Italy, where the continent’s pandemic began, climbed to a total of 65,011 deaths on Monday, compared to Britain’s 64,500
Italy is ranked fourth for European countries reporting the most infections per day, with an average of 16,170 cases in the last seven days. Britain by comparison is reporting an average of 18,815 per day – this has increased in the last two weeks
The new decree further limits movements to the towns and cities of residence, and during the partial lockdown period permits outings only for work, health reasons and necessities like grocery shopping or going to the pharmacy.
On four non-holiday weekdays, other stores will be open for business until 9pm.
In addition, a 10pm-5am curfew will remain in place throughout the duration.
COUNTRIES IN EUROPE REPORTING THE MOST CASES AND DEATHS PER DAY
UNITED KINGDOM 424
UNITED KINGDOM 18,815
Latest 7-day average reported
Conte said the strengthened measures were necessary to ‘confront the upcoming holidays in a way to better protect ourselves, and also in view of the general resumption of activities that will come in January’.
Italy surpassed the UK’s coronavirus death toll on Monday, making it the worst hit country in Europe currently.
The virus has flared up in Italy’s south, overwhelming Campania’s medical infrastructure in scenes reminiscent of the carnage in Lombardy in March and April which terrified Europe.
Campania, the populous region around Naples, numbered just 430 coronavirus deaths by June 15.
The total has now risen to more than 2,300 as Italy’s overall death toll has overtaken Britain’s.
The first Western country to suffer significant domestic transmission of the virus in March, Italy won plaudits for seemingly getting its outbreak under control by the summer.
Now questions are once more being asked about why more people die of COVID-19 in Italy than in other wealthy nations.
Of the countries in Europe reporting the highest number of deaths in the last seven days, Italy has the worst figure with a daily average of 629.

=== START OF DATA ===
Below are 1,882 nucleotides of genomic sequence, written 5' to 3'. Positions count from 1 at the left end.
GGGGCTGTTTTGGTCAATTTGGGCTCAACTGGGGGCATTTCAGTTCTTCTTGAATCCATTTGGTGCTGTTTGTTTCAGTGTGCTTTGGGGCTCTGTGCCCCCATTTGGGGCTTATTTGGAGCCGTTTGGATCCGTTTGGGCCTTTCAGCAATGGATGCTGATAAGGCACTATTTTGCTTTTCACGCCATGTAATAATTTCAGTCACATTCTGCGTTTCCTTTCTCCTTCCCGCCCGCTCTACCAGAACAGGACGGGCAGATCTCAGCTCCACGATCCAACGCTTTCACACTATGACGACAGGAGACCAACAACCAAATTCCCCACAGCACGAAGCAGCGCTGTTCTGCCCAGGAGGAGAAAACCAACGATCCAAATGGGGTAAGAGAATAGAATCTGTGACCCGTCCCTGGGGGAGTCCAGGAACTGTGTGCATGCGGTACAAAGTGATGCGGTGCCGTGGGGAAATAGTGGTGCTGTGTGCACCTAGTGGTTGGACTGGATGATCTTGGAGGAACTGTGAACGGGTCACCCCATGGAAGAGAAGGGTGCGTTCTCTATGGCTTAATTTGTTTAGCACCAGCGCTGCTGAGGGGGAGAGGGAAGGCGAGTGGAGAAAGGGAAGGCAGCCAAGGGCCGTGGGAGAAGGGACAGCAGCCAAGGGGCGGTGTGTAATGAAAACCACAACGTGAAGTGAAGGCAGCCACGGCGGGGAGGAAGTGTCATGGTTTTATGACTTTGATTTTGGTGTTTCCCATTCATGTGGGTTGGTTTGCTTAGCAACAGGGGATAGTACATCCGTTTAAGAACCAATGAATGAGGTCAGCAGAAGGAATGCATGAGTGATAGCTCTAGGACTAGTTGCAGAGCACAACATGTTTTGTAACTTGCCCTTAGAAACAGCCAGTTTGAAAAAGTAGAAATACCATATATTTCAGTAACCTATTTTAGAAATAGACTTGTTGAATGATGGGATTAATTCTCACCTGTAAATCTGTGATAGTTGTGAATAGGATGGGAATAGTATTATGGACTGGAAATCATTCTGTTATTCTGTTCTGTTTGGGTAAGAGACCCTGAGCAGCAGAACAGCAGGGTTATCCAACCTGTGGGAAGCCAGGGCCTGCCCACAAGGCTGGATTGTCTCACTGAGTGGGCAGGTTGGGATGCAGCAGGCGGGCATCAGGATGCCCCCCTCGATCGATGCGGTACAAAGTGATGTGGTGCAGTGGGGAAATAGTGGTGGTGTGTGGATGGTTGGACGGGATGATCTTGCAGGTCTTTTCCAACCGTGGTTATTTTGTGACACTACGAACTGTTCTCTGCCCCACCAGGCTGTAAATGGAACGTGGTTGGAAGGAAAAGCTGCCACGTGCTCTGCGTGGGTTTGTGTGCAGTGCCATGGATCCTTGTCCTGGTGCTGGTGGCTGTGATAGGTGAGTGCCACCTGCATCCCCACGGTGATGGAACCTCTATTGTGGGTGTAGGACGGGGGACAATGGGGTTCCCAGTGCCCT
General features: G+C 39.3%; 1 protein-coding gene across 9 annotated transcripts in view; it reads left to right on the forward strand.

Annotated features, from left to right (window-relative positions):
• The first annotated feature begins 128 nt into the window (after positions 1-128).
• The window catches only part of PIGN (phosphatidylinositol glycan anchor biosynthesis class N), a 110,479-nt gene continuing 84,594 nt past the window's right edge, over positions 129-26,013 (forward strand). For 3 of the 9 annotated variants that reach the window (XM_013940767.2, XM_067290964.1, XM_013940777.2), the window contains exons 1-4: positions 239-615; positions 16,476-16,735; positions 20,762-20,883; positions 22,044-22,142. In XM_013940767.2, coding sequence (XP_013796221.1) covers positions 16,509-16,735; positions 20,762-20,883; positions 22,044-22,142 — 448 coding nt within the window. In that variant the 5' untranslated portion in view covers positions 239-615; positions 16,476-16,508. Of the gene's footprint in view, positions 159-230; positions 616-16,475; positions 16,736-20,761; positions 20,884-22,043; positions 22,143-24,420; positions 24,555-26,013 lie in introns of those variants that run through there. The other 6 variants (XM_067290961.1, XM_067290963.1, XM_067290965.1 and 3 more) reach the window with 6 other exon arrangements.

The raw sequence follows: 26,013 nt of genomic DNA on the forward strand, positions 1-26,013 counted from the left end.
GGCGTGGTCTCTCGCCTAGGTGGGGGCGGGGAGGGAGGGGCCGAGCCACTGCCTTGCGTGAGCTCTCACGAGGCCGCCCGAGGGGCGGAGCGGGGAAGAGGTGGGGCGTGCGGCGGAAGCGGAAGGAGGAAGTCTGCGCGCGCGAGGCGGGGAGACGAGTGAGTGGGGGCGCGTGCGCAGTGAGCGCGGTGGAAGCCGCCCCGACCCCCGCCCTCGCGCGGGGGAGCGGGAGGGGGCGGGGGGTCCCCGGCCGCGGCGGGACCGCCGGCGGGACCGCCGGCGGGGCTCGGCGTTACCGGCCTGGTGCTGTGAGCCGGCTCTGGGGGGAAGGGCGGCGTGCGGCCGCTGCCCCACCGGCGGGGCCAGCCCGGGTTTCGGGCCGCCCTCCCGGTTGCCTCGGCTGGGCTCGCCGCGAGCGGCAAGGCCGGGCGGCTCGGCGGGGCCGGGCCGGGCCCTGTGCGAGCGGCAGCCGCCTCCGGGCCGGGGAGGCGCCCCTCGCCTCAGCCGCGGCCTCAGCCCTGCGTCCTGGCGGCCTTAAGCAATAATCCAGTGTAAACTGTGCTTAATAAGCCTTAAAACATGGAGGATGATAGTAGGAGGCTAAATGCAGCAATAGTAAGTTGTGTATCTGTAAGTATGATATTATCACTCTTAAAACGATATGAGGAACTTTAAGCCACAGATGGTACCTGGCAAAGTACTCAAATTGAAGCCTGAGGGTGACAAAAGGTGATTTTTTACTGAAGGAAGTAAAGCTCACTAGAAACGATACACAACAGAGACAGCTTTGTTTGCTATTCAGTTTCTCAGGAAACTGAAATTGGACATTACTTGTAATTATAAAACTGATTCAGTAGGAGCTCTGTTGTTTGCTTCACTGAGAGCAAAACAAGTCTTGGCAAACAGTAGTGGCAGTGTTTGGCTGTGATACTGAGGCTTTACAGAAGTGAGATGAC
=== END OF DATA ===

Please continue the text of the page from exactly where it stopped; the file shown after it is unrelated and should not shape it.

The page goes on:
This is followed by Russia with 542 deaths per day, Germany 431, Britain 424 and Poland 397.
Italy is ranked fourth for the countries reporting the most infections per day, with an average of 16,170 cases in the last seven days.
Britain by comparison is reporting an average of 18,815 per day – this has increased in the last two weeks.
Among explanations for Italy’s high death toll are its elderly population; a social structure in which the young often live with the old, exposing them to the virus; an underfunded health system; and a lack of preparedness and organisation.
CZECH REPUBLIC: The streets of Prague lie empty last night after the Czech government implemented a curfew from 11pm to 4.59am
A couple sit on a bench in empty street during the curfew in Prague, Czech Republic
Meanwhile, restaurants, hotels and indoor sports venues, which reopened only two weeks ago, have been shut again in the Czech Republic.
The Czech government started the 11pm-4.59am curfew last night to curb rising cases.
Its total death toll from the coronavirus has nowsurpassed 10,000, the Health Ministry reported on Thursday.
The country of 10.7 million, among the hardest hit in Europe during the second wave of the pandemic, registered 8,235 new Covid-19 infections on Wednesday, its largest daily tally since November 11.
In total, 602,404 infections have been reported since March.